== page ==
Anna, sorry, you snuck in there as I posted. Yes, my kids both loved The Magic Schoolbus, and I quoted their teacher many times to myself over the inevitable child-generated messes. But them are fightin’ words, they are; worthy of use as a writer. Thank you for the memories and the motto. :D

  14. says

    Sometimes I’m unsure of how I feel unless I write something down. And some of my characters have inspired me to be gustier and more adventurous.

  15. says

    Good post because it made me think about something that’s been there, but I hadn’t really thought it through. Yes, in answer to your question, writing has made me a different person (probably not a better person!). I know I’m throwing a too serious note into this commment, but I didn’t start devoting most of my time to getting published until after a series of depressing/devastating personal events, and I think delving into writing helped me remember the lighter side of myself I wasn’t sure would ever come back. I love being able to pick what I’m writing about, and if I want to write crazy adventures, it’s lovely that it’s okay I do that. I don’t feel so weighed down anymore.

    And for you, Jan, the convention should be a great experience. You’ll find such an incredible range of people there, you’ll have character fodder for years to come.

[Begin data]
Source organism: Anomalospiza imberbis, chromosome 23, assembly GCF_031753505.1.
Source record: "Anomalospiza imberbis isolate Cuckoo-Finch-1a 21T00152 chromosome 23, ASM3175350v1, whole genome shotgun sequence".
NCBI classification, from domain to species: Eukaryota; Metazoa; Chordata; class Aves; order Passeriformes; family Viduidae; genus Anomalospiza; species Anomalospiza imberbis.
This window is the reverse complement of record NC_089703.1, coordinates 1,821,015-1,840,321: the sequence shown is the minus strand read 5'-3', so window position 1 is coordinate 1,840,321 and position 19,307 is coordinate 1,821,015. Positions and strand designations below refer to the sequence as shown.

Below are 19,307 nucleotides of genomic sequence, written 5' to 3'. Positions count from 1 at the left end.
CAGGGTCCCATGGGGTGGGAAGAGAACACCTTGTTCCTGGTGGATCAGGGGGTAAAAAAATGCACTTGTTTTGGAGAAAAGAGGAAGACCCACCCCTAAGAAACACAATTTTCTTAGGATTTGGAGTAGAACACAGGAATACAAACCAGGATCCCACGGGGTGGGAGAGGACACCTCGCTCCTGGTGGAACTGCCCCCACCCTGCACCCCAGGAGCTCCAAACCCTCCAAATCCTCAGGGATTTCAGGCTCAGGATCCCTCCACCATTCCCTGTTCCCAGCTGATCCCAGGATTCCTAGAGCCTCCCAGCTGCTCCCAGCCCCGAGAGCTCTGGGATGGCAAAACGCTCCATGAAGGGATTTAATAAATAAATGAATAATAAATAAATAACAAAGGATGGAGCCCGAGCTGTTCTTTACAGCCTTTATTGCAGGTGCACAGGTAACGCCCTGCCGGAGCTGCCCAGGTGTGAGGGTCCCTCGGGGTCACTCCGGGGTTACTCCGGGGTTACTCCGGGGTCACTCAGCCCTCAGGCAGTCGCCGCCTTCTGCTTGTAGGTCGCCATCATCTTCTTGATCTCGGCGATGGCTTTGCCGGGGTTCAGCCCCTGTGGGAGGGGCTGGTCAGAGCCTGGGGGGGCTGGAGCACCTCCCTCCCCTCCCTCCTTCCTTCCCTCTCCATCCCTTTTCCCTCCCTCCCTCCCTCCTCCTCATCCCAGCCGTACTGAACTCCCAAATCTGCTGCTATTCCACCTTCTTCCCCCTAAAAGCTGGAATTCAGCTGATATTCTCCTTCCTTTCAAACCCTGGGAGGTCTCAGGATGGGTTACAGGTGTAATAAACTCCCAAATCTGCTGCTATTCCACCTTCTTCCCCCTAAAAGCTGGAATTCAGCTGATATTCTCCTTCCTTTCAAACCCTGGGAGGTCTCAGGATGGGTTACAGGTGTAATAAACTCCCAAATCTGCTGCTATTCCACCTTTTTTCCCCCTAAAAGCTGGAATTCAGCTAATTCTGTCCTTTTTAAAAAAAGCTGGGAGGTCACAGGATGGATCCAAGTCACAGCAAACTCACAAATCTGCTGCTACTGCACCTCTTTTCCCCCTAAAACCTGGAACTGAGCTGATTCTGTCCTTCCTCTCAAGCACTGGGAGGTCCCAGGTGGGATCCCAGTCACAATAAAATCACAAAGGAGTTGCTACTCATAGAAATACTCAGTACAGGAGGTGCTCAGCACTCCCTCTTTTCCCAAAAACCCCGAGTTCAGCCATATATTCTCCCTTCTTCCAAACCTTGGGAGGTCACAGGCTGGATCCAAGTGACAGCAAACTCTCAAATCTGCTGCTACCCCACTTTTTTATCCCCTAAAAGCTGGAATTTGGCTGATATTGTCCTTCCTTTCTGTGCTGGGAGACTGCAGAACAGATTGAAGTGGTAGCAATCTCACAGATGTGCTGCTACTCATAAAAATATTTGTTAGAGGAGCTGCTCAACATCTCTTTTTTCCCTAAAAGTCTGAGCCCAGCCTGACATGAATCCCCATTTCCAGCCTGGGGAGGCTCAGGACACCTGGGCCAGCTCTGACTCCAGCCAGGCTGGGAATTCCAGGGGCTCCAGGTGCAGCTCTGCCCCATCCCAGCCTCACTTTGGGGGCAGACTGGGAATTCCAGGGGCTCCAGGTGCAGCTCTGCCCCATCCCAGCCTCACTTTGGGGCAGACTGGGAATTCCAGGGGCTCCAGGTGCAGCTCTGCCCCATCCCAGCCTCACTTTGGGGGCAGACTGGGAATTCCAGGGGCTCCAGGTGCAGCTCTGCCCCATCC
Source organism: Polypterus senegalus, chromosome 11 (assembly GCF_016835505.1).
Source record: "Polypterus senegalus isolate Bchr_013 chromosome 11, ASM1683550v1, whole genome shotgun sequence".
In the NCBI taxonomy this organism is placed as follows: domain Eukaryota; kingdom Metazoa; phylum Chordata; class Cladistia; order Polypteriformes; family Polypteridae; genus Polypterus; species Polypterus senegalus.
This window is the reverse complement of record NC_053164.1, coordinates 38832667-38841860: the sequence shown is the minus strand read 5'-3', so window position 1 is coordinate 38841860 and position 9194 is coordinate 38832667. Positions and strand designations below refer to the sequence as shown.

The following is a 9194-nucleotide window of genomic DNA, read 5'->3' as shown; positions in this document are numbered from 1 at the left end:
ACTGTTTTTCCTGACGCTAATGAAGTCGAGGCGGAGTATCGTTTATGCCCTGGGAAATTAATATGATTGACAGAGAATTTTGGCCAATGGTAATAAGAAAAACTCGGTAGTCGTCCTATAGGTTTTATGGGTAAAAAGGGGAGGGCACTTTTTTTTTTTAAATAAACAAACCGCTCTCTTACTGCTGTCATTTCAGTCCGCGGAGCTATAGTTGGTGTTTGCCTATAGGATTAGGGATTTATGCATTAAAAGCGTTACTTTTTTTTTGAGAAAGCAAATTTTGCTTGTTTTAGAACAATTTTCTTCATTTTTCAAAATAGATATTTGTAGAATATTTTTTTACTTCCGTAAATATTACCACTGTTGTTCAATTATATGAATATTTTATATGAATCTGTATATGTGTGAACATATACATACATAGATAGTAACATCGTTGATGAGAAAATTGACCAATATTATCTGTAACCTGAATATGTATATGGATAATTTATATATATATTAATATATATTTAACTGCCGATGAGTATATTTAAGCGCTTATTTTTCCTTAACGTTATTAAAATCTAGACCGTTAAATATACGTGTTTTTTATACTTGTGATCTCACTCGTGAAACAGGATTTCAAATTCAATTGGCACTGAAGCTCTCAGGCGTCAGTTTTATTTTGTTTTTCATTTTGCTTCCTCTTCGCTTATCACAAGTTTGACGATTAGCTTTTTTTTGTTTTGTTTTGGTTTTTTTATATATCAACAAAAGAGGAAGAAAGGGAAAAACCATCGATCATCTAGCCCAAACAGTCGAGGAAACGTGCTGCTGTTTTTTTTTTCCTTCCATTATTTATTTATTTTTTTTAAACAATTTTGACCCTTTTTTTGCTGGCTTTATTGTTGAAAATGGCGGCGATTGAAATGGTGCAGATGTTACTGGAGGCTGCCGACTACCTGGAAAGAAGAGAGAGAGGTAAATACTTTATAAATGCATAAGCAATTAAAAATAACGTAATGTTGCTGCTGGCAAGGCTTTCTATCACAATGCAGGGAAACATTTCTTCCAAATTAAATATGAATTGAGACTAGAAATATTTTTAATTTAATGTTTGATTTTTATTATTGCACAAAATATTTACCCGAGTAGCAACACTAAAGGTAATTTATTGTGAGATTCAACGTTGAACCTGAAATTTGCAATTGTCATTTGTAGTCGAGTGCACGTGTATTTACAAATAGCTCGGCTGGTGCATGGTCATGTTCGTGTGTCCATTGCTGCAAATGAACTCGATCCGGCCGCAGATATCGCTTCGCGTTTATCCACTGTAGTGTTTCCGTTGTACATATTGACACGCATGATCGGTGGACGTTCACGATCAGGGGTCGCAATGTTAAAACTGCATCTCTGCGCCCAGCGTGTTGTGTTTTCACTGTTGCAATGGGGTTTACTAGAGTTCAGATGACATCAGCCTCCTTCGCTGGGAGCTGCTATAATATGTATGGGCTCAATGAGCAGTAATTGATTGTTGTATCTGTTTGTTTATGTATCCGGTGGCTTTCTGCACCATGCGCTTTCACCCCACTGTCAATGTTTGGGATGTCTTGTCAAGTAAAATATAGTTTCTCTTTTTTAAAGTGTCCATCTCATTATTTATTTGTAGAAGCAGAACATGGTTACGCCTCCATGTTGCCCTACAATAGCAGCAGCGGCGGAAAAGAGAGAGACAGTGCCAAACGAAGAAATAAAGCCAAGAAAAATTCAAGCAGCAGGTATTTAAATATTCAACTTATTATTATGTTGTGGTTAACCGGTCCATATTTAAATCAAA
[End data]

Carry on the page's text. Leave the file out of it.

16. says

    Dee, I’m so glad you didn’t restrict yourself from commenting. I don’t want to prescribe a formula for replies, other than they be respectful.

    And how wonderful that writing gave you back a vital part of yourself. That may be a story for your novels one day, if not a blog.

    As for Nationals, hee, I’m sure you meant to imply nice things about the people I’ll meet, but I’m going to imagine you meant I’ll discover a villain or two. ;) That will make me feel even more adventurous.

  17. says

    Dear Tart — I have only known you as ‘the Tart’…the ‘Canadian Tart’ even (would that make you a citrusy butter tart?)!

    Having only just begin this whole writing adventure I don’t have a lot of background to draw on. But I can say that the little bit of writing I’ve done so far on my blog has encouraged me to look at the happenings of life through new lenses and attempt to take a 360 degree view of things for a change. I am not creating characters but its like I am creating new perspectives. It’s an amazing process…

    Thanks for the post!

  18. says

    Jacqui, I know many people who blog out of obligation. I’m glad you’re finding your experience both pleasurable and eye-opening. :)